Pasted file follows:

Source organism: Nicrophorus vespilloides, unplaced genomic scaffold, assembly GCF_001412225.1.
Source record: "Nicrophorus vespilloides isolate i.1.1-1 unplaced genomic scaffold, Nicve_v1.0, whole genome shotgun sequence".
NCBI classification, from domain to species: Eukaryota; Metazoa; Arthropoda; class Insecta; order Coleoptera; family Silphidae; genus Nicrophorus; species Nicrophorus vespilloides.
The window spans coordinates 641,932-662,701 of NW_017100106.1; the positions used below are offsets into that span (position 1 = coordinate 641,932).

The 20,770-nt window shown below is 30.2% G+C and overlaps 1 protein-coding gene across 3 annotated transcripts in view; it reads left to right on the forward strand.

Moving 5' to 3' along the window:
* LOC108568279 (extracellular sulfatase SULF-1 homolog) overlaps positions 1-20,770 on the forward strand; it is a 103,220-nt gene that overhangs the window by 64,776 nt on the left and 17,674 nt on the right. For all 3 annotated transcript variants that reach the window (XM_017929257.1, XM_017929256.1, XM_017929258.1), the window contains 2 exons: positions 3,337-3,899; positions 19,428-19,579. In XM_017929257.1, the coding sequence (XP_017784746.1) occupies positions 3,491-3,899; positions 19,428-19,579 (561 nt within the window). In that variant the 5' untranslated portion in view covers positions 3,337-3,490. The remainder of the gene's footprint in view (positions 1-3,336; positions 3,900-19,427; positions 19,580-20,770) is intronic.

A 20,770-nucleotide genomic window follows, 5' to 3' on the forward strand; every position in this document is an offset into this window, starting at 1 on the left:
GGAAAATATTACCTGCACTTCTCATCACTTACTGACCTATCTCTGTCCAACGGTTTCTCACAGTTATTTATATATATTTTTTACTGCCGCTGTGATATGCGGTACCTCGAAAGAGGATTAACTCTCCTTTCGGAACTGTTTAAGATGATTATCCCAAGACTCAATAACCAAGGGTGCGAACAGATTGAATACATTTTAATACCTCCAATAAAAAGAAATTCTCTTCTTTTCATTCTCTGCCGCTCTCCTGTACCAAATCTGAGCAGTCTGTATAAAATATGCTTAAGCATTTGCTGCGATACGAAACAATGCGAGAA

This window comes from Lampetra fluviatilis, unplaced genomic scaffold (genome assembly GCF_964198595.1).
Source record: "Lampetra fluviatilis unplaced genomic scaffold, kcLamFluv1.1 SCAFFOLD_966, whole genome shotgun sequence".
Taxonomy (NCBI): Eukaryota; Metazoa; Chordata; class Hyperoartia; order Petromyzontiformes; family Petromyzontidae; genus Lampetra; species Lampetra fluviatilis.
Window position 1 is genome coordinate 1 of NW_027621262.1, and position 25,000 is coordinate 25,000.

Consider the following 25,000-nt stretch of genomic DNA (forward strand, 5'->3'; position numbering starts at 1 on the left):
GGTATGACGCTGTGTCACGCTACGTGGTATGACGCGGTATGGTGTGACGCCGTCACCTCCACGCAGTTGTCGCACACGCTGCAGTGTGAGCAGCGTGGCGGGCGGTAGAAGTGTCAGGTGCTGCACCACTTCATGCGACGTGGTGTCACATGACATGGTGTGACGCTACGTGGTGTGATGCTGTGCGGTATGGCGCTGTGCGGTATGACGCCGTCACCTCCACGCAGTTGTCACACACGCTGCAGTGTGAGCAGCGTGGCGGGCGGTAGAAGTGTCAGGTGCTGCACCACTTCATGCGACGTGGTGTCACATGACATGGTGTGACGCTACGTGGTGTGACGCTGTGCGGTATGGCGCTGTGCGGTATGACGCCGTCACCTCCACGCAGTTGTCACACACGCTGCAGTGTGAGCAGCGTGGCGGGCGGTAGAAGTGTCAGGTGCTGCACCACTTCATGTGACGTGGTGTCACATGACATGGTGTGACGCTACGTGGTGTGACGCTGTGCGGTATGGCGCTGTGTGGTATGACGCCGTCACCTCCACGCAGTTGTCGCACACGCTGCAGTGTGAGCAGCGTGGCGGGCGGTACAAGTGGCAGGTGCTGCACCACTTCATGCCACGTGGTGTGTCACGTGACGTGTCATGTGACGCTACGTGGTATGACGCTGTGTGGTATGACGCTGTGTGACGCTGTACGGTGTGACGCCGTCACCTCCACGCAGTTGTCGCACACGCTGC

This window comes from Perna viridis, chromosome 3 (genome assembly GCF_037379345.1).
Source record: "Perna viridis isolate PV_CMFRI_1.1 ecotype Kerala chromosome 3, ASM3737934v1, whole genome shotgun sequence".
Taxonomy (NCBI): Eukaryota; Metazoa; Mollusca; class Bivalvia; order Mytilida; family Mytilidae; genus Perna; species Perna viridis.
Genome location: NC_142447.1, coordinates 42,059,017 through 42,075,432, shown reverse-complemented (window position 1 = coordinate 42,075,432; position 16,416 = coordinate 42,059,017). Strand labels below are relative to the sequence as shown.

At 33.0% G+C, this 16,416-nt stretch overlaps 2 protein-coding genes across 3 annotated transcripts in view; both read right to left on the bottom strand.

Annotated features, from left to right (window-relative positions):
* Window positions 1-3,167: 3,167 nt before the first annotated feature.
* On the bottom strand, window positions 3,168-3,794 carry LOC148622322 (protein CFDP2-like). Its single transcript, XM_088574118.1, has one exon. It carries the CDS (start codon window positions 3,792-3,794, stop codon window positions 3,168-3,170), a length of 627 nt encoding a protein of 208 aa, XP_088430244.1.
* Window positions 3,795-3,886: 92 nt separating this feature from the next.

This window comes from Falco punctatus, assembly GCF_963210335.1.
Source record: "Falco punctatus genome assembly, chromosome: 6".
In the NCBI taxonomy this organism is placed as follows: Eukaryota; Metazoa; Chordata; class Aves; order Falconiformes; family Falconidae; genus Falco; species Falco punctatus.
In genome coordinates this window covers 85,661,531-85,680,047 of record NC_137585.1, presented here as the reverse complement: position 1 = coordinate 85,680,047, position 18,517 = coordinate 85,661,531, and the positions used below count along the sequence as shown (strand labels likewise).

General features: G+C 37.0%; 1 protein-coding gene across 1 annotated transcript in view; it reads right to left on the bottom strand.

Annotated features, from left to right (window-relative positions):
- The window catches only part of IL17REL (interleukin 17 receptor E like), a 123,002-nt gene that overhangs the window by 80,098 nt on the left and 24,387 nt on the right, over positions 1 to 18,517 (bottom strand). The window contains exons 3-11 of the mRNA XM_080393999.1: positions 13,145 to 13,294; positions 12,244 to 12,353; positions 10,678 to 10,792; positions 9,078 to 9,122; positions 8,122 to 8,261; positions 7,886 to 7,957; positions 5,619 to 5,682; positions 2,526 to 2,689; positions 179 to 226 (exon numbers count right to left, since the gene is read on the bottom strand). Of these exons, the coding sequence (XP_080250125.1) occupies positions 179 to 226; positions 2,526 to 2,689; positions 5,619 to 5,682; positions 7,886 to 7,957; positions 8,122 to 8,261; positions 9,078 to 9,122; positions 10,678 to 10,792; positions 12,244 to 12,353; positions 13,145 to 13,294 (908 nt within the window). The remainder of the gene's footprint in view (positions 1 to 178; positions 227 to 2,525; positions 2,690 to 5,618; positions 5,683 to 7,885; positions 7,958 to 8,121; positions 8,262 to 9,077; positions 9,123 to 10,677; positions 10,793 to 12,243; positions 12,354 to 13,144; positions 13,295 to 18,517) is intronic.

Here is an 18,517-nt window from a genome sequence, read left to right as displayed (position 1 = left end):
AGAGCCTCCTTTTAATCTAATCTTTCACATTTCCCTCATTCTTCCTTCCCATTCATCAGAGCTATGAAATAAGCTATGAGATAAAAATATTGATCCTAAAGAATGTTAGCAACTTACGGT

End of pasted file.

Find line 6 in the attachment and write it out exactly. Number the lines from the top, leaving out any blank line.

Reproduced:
Moving 5' to 3' along the window: